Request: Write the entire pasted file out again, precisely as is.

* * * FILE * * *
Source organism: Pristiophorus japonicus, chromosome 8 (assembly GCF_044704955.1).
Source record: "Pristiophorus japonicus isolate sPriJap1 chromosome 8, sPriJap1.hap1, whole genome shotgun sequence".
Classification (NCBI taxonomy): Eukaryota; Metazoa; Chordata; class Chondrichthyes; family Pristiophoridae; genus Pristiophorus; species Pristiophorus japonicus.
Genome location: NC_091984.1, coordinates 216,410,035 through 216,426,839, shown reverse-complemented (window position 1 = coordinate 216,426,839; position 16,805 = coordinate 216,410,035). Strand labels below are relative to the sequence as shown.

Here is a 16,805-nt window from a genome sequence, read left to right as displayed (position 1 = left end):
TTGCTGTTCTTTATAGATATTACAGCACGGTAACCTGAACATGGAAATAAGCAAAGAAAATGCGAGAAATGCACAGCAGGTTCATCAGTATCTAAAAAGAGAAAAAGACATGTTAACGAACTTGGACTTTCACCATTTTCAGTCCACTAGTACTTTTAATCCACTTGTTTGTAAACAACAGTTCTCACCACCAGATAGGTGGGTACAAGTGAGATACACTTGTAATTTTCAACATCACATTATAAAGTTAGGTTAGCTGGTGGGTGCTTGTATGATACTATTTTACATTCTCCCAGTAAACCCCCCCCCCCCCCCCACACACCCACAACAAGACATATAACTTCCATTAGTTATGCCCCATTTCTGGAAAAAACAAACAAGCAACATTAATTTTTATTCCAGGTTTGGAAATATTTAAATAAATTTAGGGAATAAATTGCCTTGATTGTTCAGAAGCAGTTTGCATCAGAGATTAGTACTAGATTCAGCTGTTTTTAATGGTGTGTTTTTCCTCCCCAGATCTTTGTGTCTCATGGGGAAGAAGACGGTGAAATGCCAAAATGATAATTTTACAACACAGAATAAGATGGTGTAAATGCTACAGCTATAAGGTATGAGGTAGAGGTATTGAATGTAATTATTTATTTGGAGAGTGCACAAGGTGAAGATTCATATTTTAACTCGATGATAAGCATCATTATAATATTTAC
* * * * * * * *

Source organism: Pristiophorus japonicus, chromosome 8 (assembly GCF_044704955.1).
Source record: "Pristiophorus japonicus isolate sPriJap1 chromosome 8, sPriJap1.hap1, whole genome shotgun sequence".
Classification (NCBI taxonomy): Eukaryota; Metazoa; Chordata; class Chondrichthyes; family Pristiophoridae; genus Pristiophorus; species Pristiophorus japonicus.
Genome location: NC_091984.1, coordinates 216,410,035 through 216,426,839, shown reverse-complemented (window position 1 = coordinate 216,426,839; position 16,805 = coordinate 216,410,035). Strand labels below are relative to the sequence as shown.

Here is a 16,805-nt window from a genome sequence, read left to right as displayed (position 1 = left end):
TTGCTGTTCTTTATAGATATTACAGCACGGTAACCTGAACATGGAAATAAGCAAAGAAAATGCGAGAAATGCACAGCAGGTTCATCAGTATCTAAAAAGAGAAAAAGACATGTTAACGAACTTGGACTTTCACCATTTTCAGTCCACTAGTACTTTTAATCCACTTGTTTGTAAACAACAGTTCTCACCACCAGATAGGTGGGTACAAGTGAGATACACTTGTAATTTTCAACATCACATTATAAAGTTAGGTTAGCTGGTGGGTGCTTGTATGATACTATTTTACATTCTCCCAGTAAACCCCCCCCCCCCCCCCACACACCCACAACAAGACATATAACTTCCATTAGTTATGCCCCATTTCTGGAAAAAACAAACAAGCAACATTAATTTTTATTCCAGGTTTGGAAATATTTAAATAAATTTAGGGAATAAATTGCCTTGATTGTTCAGAAGCAGTTTGCATCAGAGATTAGTACTAGATTCAGCTGTTTTTAATGGTGTGTTTTTCCTCCCCAGATCTTTGTGTCTCATGGGGAAGAAGACGGTGAAATGCCAAAATGATAATTTTACAACACAGAATAAGATGGTGTAAATGCTACAGCTATAAGGTATGAGGTAGAGGTATTGAATGTAATTATTTATTTGGAGAGTGCACAAGGTGAAGATTCATATTTTAACTCGATGATAAGCATCATTATAATATTTAC